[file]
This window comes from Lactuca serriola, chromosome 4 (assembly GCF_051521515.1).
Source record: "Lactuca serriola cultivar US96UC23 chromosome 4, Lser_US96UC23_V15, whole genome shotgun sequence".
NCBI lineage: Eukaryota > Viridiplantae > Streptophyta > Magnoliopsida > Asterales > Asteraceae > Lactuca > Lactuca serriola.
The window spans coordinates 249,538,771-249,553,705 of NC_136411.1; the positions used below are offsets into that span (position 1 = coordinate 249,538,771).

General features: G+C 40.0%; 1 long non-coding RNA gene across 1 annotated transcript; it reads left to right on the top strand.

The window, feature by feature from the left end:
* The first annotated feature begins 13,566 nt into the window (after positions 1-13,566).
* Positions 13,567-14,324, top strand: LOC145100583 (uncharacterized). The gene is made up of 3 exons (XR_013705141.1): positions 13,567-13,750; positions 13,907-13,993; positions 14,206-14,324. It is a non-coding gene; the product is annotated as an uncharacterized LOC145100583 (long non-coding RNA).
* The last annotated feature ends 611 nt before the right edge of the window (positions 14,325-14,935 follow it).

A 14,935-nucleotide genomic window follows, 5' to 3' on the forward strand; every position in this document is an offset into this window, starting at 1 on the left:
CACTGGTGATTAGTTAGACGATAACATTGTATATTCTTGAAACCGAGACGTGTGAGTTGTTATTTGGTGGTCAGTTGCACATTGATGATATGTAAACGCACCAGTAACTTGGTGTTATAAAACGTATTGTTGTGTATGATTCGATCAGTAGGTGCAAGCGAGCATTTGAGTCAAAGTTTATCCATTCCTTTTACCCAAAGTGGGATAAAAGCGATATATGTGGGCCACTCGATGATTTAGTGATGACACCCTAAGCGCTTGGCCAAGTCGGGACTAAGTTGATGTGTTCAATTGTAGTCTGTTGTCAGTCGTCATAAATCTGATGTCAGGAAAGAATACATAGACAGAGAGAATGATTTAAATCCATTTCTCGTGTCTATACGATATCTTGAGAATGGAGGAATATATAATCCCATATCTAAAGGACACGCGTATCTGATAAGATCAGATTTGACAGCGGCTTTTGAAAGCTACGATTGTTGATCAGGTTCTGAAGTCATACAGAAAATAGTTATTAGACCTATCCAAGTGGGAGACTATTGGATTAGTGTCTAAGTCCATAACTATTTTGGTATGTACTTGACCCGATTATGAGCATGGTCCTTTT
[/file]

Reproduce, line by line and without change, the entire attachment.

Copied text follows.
This window comes from Lactuca serriola, chromosome 4 (assembly GCF_051521515.1).
Source record: "Lactuca serriola cultivar US96UC23 chromosome 4, Lser_US96UC23_V15, whole genome shotgun sequence".
NCBI lineage: Eukaryota > Viridiplantae > Streptophyta > Magnoliopsida > Asterales > Asteraceae > Lactuca > Lactuca serriola.
The window spans coordinates 249,538,771-249,553,705 of NC_136411.1; the positions used below are offsets into that span (position 1 = coordinate 249,538,771).

General features: G+C 40.0%; 1 long non-coding RNA gene across 1 annotated transcript; it reads left to right on the top strand.

The window, feature by feature from the left end:
* The first annotated feature begins 13,566 nt into the window (after positions 1-13,566).
* Positions 13,567-14,324, top strand: LOC145100583 (uncharacterized). The gene is made up of 3 exons (XR_013705141.1): positions 13,567-13,750; positions 13,907-13,993; positions 14,206-14,324. It is a non-coding gene; the product is annotated as an uncharacterized LOC145100583 (long non-coding RNA).
* The last annotated feature ends 611 nt before the right edge of the window (positions 14,325-14,935 follow it).

A 14,935-nucleotide genomic window follows, 5' to 3' on the forward strand; every position in this document is an offset into this window, starting at 1 on the left:
CACTGGTGATTAGTTAGACGATAACATTGTATATTCTTGAAACCGAGACGTGTGAGTTGTTATTTGGTGGTCAGTTGCACATTGATGATATGTAAACGCACCAGTAACTTGGTGTTATAAAACGTATTGTTGTGTATGATTCGATCAGTAGGTGCAAGCGAGCATTTGAGTCAAAGTTTATCCATTCCTTTTACCCAAAGTGGGATAAAAGCGATATATGTGGGCCACTCGATGATTTAGTGATGACACCCTAAGCGCTTGGCCAAGTCGGGACTAAGTTGATGTGTTCAATTGTAGTCTGTTGTCAGTCGTCATAAATCTGATGTCAGGAAAGAATACATAGACAGAGAGAATGATTTAAATCCATTTCTCGTGTCTATACGATATCTTGAGAATGGAGGAATATATAATCCCATATCTAAAGGACACGCGTATCTGATAAGATCAGATTTGACAGCGGCTTTTGAAAGCTACGATTGTTGATCAGGTTCTGAAGTCATACAGAAAATAGTTATTAGACCTATCCAAGTGGGAGACTATTGGATTAGTGTCTAAGTCCATAACTATTTTGGTATGTACTTGACCCGATTATGAGCATGGTCCTTTT